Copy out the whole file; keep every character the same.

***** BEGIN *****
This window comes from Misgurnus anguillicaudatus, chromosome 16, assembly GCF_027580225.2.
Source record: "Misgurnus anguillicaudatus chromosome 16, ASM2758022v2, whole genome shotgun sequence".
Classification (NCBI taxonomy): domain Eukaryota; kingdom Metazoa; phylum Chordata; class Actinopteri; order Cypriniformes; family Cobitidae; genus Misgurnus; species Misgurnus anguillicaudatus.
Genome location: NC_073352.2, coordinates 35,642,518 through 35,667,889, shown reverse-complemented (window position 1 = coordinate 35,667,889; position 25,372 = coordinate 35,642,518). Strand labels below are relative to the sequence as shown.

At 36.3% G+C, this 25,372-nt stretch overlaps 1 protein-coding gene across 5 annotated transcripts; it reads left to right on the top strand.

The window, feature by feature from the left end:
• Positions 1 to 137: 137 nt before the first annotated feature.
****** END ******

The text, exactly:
This window comes from Misgurnus anguillicaudatus, chromosome 16, assembly GCF_027580225.2.
Source record: "Misgurnus anguillicaudatus chromosome 16, ASM2758022v2, whole genome shotgun sequence".
Classification (NCBI taxonomy): domain Eukaryota; kingdom Metazoa; phylum Chordata; class Actinopteri; order Cypriniformes; family Cobitidae; genus Misgurnus; species Misgurnus anguillicaudatus.
Genome location: NC_073352.2, coordinates 35,642,518 through 35,667,889, shown reverse-complemented (window position 1 = coordinate 35,667,889; position 25,372 = coordinate 35,642,518). Strand labels below are relative to the sequence as shown.

At 36.3% G+C, this 25,372-nt stretch overlaps 1 protein-coding gene across 5 annotated transcripts; it reads left to right on the top strand.

The window, feature by feature from the left end:
• Positions 1 to 137: 137 nt before the first annotated feature.